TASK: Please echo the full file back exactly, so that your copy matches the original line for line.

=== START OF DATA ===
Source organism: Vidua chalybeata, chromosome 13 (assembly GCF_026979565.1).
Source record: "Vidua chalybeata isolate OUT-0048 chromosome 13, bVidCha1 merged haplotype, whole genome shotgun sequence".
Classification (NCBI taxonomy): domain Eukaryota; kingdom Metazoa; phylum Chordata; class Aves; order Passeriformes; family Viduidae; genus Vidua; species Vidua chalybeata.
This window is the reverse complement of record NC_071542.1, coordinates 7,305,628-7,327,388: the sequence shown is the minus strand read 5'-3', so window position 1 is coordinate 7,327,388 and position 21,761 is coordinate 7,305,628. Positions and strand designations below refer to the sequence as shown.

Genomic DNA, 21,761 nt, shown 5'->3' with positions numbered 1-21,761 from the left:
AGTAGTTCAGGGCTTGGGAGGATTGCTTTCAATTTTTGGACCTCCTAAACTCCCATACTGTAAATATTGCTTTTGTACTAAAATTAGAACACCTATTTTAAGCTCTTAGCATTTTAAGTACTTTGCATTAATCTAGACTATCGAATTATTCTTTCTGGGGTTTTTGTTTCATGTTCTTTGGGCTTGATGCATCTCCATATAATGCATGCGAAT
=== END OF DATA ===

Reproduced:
Source organism: Vidua chalybeata, chromosome 13 (assembly GCF_026979565.1).
Source record: "Vidua chalybeata isolate OUT-0048 chromosome 13, bVidCha1 merged haplotype, whole genome shotgun sequence".
Classification (NCBI taxonomy): domain Eukaryota; kingdom Metazoa; phylum Chordata; class Aves; order Passeriformes; family Viduidae; genus Vidua; species Vidua chalybeata.
This window is the reverse complement of record NC_071542.1, coordinates 7,305,628-7,327,388: the sequence shown is the minus strand read 5'-3', so window position 1 is coordinate 7,327,388 and position 21,761 is coordinate 7,305,628. Positions and strand designations below refer to the sequence as shown.

Genomic DNA, 21,761 nt, shown 5'->3' with positions numbered 1-21,761 from the left:
AGTAGTTCAGGGCTTGGGAGGATTGCTTTCAATTTTTGGACCTCCTAAACTCCCATACTGTAAATATTGCTTTTGTACTAAAATTAGAACACCTATTTTAAGCTCTTAGCATTTTAAGTACTTTGCATTAATCTAGACTATCGAATTATTCTTTCTGGGGTTTTTGTTTCATGTTCTTTGGGCTTGATGCATCTCCATATAATGCATGCGAAT